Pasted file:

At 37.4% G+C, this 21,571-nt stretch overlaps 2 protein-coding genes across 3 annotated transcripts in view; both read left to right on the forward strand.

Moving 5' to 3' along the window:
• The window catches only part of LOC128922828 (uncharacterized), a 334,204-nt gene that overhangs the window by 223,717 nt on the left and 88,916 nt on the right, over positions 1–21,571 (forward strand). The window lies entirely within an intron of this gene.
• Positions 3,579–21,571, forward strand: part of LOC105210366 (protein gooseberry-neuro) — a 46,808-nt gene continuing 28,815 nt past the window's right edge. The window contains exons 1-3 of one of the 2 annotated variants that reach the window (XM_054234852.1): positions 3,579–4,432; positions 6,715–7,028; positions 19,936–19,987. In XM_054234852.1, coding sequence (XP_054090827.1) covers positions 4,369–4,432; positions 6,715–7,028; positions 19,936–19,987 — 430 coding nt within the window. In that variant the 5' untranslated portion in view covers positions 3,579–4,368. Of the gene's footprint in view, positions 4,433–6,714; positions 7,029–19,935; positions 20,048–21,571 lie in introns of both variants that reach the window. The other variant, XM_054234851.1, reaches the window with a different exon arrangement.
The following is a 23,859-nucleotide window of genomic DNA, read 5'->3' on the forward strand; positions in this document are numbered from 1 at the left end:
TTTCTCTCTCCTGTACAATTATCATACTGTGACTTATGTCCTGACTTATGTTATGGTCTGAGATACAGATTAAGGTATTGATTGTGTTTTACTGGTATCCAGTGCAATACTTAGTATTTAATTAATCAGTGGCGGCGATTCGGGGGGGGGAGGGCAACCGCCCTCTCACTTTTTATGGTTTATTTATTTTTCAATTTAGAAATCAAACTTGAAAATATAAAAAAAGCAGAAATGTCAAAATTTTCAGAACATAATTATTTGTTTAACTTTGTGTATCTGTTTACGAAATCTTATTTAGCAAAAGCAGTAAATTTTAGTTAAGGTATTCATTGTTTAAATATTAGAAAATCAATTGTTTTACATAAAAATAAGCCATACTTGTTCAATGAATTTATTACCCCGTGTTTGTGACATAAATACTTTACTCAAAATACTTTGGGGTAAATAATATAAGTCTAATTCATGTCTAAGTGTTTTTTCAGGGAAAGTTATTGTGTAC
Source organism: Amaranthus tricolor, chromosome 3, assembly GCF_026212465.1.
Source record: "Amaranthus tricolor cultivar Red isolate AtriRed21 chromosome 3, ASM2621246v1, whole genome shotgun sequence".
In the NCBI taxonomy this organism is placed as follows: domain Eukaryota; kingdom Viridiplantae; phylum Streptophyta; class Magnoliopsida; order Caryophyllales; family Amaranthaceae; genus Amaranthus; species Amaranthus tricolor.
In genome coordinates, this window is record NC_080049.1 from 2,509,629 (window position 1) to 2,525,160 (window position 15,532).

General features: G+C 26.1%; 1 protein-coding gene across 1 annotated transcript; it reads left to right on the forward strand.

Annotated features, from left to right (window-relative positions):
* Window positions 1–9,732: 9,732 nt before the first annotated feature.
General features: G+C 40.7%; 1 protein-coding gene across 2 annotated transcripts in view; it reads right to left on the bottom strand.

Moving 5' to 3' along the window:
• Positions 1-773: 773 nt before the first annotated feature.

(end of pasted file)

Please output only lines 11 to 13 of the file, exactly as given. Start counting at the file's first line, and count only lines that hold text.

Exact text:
General features: G+C 26.1%; 1 protein-coding gene across 1 annotated transcript; it reads left to right on the forward strand.

Annotated features, from left to right (window-relative positions):
* Window positions 1–9,732: 9,732 nt before the first annotated feature.